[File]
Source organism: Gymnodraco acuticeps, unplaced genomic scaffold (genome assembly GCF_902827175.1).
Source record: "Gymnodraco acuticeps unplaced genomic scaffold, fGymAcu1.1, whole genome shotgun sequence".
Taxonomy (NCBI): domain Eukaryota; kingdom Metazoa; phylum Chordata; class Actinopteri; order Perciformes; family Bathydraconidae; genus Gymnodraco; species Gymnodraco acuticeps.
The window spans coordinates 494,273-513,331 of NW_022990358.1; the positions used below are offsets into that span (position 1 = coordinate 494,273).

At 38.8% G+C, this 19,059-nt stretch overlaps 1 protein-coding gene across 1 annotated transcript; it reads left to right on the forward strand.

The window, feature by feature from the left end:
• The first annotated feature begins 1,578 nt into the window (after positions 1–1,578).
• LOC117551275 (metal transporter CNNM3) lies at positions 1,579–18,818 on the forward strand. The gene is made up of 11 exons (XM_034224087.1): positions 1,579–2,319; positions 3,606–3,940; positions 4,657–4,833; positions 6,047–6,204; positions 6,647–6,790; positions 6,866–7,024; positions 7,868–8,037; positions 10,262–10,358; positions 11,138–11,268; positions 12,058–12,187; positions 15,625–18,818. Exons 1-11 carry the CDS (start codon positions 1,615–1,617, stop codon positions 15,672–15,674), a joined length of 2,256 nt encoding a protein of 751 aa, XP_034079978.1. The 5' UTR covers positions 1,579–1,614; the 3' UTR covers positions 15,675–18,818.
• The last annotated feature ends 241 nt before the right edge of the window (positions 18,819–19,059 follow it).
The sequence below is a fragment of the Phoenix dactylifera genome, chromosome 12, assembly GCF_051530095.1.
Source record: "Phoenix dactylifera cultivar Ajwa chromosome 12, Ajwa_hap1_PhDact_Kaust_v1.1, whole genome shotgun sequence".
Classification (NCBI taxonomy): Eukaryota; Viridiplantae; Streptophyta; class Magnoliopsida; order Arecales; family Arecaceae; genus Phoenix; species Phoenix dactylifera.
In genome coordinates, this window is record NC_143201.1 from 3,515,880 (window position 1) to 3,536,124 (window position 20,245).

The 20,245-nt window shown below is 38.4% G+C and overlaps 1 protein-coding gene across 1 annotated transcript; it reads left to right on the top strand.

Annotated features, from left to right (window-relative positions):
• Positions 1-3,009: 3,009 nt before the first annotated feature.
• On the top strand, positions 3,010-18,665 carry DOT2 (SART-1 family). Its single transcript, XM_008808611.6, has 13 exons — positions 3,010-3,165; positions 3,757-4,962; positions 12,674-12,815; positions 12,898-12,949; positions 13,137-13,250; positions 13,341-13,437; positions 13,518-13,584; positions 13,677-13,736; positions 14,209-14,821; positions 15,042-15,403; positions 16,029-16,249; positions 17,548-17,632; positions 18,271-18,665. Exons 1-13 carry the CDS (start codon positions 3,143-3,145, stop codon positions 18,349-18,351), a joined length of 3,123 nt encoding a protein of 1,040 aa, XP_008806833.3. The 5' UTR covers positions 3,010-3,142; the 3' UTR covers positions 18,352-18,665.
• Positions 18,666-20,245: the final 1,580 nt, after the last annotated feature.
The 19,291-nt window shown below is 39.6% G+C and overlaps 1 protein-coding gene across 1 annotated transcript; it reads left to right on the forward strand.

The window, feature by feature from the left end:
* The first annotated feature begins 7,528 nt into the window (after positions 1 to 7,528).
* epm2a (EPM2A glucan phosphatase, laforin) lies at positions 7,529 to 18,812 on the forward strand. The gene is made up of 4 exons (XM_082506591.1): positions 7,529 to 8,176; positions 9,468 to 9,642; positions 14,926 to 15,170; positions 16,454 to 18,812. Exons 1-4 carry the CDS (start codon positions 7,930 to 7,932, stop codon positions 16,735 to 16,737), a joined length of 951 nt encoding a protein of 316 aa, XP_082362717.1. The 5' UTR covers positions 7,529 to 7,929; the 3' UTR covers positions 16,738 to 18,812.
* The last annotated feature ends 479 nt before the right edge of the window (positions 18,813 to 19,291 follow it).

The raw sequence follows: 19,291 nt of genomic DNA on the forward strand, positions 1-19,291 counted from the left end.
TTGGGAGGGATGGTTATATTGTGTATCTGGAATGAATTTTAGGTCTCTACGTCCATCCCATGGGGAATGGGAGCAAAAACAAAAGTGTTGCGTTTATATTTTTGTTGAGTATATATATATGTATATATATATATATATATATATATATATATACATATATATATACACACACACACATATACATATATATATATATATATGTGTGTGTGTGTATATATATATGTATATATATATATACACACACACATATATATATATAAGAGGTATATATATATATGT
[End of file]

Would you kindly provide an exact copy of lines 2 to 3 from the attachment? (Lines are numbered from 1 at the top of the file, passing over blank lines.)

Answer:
Source record: "Gymnodraco acuticeps unplaced genomic scaffold, fGymAcu1.1, whole genome shotgun sequence".
Taxonomy (NCBI): domain Eukaryota; kingdom Metazoa; phylum Chordata; class Actinopteri; order Perciformes; family Bathydraconidae; genus Gymnodraco; species Gymnodraco acuticeps.